Since President Trump’s inauguration, many Americans galvanized by his policies on such issues as immigration, women’s rights and freedom of information have engaged in vociferous activism. They have held peaceful demonstrations, written critical posts on the Internet and phoned their legislators. Some have even filed lawsuits and contemplated their own forays into electoral politics.
A world away, people across China also have strong views about domestic and international politics, but they have no such opportunities. That’s because Chinese President Xi Jinping — who arrives this week at Mar-a-Lago, Fla., for his first meeting with President Trump — has succeeded in crushing virtually all avenues for public debate.
Xi has overseen China’s worst rights rollback since the 1989 Tiananmen massacre. Peaceful protesters, from feminists raising awareness about sexual harassment to the Tiananmen Mothers, have been met with detention and house arrest. When some Communist Party members wrote to Chinese leaders criticizing their authoritarian tendencies and urging that they resign, authorities responded by detaining 20 people thought to have been involved. Human rights lawyers taking politically sensitive cases to court have not only been blocked from doing so — they’ve also disappeared and been tortured. People campaigning independently, even on topics the authorities say they support, such as anti-corruption or inter-ethnic dialogue, now find themselves rewarded with life sentences.
Four decades into its “reform era,” China is exponentially more powerful, yet its leaders continue to deny people the right to start a political party or independent newspaper, or even back the government's own position on corruption without fear of retribution.
Equally important, human rights abuses by Chinese authorities increasingly affect people all over the world. Chinese authorities have taken to detaining citizens of other countries — inside and outside China — such as Taiwanese activist Lee Ming Cheh, Swedish bookseller Gui Minhai and American businesspeople Sandy Phan-Gillis and James Wang, and denying their embassies access to them.
China is not short of talented, critical investigative journalists, but they are forbidden from publishing articles about domestic problems, some with international consequences and audiences, such as public health scares, food or product safety concerns and even accurate air quality statistics. The government has recently adopted laws and regulations that enable data collection and counterterrorism exercises outside China.
Even business groups such as the American Chamber of Commerce now regularly identify China’s politicized judicial system as a key obstacle to leveling the playing field on trade and innovation.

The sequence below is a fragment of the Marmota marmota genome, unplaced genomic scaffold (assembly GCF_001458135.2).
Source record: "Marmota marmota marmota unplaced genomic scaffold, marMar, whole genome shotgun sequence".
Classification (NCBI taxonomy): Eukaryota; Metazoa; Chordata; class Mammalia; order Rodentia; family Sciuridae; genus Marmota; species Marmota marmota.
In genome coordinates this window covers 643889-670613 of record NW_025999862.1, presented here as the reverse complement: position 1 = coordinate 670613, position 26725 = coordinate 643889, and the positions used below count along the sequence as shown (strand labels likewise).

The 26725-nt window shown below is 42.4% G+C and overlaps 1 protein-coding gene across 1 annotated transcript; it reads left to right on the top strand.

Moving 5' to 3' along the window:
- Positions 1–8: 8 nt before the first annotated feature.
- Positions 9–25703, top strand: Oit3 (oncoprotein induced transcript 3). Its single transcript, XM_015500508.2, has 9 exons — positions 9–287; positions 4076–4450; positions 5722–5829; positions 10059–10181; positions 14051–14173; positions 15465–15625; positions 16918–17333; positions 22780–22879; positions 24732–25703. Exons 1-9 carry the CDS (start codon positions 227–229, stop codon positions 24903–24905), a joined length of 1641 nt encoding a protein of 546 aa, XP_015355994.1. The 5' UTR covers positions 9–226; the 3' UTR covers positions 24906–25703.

Despite talking tough on contentious questions such as Taiwan, trade and the South China Sea, when it comes to human rights, Trump administration officials have seemed unwilling to confront their Chinese counterparts. On his first trip to Beijing as secretary of State, Rex Tillerson said human rights are "embedded in everything we do," but there was no concrete evidence that they were reflected in anything he did or said. The administration’s unwillingness to sign a letter to Beijing with 11 other countries condemning the torture of Chinese human rights lawyers suggests future timidity rather than toughness. And the similarity of views between U.S. and Chinese officials on human rights touchstones such as treatment of Muslims and press freedom is worrying.
Amid the uncertainty in American and European politics, brutal conflicts in the Middle East and chaos in weak states, China’s leaders pitch their governance model as an attractive alternative. To the extent Beijing succeeds it is because the state has taken utmost care in controlling reports about endemic inequalities, injustices and corruption.
No one should be fooled by President Xi’s hollow endorsement of political reform, human rights and international cooperation in Beijing, Davos or the United Nations General Assembly. The U.S. retreat from human rights has already elevated the international credibility of Xi and his “China model” of might over rights, and it could strengthen his hand in crushing dissent during a critical leadership transition in China.
It’s a safe bet that Xi will be pleased to leave human rights off the Mar-a-Lago agenda. Whether Trump will recognize that a frank discussion of human rights concerns is beneficial both for people across China and for U.S. interests is less clear. One thing is certain: If rights in China get ignored, there won’t be any demonstrations in Beijing or editorials in China’s press expressing outrage and demanding reform — an outcome bad for both countries.